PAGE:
Three high schoolers receive full ride to college via teaching internship

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COLUMBIA - Three Columbia Public School graduates are off to college on full scholarships, following their participation in a teaching internship program aimed at increasing diversity among CPS teachers and creating a pipeline of educators for the community.

The Educational Exploration Intern Program, or EdX, provides up to 20 CPS high schoolers of color with a $10 per hour summer job working in classrooms with minority teachers. During the program, interns receive hands on classroom experience working with students and assisting in the creation of lesson plans. Students that complete the internship program are then eligible to apply for the EdX scholarship, which provides the students who look to pursue a career as an educator with a full ride to college in exchange for four years of CPS service after graduation.

This year marks the first graduating class of EdX interns from high school, and coordinator and mentor of the program, Nicolle Adair, said she is pleased with the program's direction.

"Only up," Adair said. "I think anytime you have an opportunity to take students, in particular students who are of color, and provide them an opportunity, I think that we all become better when we are surrounded by environments that culturally competent and that there is diversity in the classroom."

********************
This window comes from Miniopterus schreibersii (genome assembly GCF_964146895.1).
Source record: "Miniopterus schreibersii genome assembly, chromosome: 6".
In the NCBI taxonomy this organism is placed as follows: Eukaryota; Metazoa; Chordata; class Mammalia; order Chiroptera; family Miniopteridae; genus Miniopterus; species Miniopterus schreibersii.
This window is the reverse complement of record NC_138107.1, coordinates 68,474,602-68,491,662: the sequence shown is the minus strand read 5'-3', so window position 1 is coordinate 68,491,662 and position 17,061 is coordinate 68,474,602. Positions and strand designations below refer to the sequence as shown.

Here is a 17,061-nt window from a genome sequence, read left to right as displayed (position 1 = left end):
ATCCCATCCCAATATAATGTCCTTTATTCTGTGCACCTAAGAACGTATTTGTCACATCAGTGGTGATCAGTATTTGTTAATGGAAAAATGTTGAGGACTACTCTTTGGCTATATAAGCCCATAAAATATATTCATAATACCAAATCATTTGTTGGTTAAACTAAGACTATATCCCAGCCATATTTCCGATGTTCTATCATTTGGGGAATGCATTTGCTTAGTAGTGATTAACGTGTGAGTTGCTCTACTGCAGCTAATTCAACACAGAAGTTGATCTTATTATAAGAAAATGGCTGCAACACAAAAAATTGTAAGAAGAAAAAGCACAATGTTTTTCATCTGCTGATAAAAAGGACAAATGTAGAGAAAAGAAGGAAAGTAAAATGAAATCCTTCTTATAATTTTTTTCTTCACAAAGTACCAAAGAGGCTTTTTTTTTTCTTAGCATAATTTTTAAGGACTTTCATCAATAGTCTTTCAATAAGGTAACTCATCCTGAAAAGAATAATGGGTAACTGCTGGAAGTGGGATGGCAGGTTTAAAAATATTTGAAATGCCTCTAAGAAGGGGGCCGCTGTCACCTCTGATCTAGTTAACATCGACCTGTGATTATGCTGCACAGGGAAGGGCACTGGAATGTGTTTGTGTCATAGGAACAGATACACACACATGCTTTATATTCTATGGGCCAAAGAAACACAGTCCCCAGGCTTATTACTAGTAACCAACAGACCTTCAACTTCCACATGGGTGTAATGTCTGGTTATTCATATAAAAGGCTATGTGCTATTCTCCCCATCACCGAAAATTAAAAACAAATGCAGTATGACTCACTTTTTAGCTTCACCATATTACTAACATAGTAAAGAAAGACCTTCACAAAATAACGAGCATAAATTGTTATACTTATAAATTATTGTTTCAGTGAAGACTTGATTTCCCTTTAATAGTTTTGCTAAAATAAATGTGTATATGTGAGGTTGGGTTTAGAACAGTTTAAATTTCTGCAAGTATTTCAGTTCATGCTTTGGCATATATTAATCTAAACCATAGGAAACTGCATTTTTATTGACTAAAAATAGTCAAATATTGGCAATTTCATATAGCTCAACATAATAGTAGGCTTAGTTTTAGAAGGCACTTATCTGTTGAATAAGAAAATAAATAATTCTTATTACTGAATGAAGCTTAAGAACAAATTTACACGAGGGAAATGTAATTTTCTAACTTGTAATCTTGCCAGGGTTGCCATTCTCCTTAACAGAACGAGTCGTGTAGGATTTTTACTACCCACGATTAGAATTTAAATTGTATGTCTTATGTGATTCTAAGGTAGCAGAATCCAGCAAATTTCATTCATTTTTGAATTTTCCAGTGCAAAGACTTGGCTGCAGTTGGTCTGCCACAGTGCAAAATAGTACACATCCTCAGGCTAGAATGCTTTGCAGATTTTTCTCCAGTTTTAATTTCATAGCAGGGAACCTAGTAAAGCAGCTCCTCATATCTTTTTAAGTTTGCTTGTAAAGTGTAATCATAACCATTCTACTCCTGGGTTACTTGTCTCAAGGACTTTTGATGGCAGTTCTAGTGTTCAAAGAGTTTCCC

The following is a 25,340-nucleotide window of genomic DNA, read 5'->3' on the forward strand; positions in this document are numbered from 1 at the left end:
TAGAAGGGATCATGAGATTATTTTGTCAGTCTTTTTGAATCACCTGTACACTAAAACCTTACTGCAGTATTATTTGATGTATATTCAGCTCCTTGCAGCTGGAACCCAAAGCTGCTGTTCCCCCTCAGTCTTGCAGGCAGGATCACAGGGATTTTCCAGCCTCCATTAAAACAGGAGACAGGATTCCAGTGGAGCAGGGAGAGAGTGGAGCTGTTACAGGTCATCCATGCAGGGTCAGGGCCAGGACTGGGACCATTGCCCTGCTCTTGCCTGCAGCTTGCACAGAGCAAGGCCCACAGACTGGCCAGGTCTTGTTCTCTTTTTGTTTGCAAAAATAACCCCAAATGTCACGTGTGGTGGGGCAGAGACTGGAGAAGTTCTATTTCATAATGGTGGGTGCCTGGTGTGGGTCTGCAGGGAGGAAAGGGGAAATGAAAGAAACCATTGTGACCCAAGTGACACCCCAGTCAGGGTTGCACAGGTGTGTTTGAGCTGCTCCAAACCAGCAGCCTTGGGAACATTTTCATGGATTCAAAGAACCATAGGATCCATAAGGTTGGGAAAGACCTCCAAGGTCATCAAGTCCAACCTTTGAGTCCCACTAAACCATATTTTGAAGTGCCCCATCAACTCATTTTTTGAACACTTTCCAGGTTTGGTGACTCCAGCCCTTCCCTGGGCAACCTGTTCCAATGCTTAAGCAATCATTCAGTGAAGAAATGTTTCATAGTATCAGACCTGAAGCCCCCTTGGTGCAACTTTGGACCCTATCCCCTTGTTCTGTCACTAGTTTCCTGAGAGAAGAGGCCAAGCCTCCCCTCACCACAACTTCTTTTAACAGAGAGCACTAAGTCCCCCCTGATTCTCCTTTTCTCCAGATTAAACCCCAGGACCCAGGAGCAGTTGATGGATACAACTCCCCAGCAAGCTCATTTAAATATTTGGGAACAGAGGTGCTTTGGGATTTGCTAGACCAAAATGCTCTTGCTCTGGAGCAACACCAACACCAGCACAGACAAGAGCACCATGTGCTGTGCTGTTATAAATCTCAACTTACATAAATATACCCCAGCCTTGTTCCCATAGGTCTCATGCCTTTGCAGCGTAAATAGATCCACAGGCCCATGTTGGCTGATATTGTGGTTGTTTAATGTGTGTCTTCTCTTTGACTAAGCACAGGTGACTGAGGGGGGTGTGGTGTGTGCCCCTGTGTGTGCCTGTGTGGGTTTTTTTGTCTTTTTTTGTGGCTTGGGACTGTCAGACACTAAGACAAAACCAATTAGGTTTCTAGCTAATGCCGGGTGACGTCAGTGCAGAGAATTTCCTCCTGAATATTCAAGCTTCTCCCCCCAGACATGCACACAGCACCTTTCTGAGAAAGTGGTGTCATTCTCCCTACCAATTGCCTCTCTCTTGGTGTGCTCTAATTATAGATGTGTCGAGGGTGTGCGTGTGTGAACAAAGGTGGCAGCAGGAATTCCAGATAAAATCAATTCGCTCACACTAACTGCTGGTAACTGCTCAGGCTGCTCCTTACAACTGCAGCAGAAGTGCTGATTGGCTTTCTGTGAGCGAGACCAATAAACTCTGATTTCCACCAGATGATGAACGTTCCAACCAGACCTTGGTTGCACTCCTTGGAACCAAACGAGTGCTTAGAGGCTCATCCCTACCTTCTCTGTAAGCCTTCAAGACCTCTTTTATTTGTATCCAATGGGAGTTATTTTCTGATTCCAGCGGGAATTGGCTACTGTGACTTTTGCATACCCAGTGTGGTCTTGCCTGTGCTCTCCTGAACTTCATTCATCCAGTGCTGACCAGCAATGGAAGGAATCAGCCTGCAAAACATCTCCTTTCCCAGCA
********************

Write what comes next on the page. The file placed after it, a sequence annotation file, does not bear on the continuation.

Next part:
Tyrus Monroe, Consolee Mbabazi and Nautica Varnum are this years scholarship recipients. All three women will attend college in Columbia.

Attending Stephens College, Varnum is working toward being a first or second grade teacher.

"When I heard about the internship, I was like 'oh maybe I could be a teacher,'" Varnum said. "And so I got the internship and then after ended I was really happy with how it went and I could totally see myself being a teacher."

Monroe and Mbabazi will attend Columbia College. Both women said they did not see much diversity in the CPS system growing up and are hopeful to be apart of that change.

"Growing up here in Columbia, I didn't see a lot of minority teachers, or teachers that looked like me, so being able to an example for other younger ones is definitely something that I am excited for," Mbabazi said.

"We are a very diverse community, but I also feel like that diversity is kind of hidden almost," Monroe said. "I think that to make everybody feel more comfortable and everybody feel included you need that diversity to be something that is spread around."

Adair said she is confident in the ability of these women to help change the teaching landscape in the Columbia.

"They are all so  driven and passionate," Adair said."I think it is a win win for everyone when we look at students who are interested in becoming teachers who are really kind of grown out of their own district."

For more information on the EdX program, click here.

(Ayesha Vishnani contributed to this report.)

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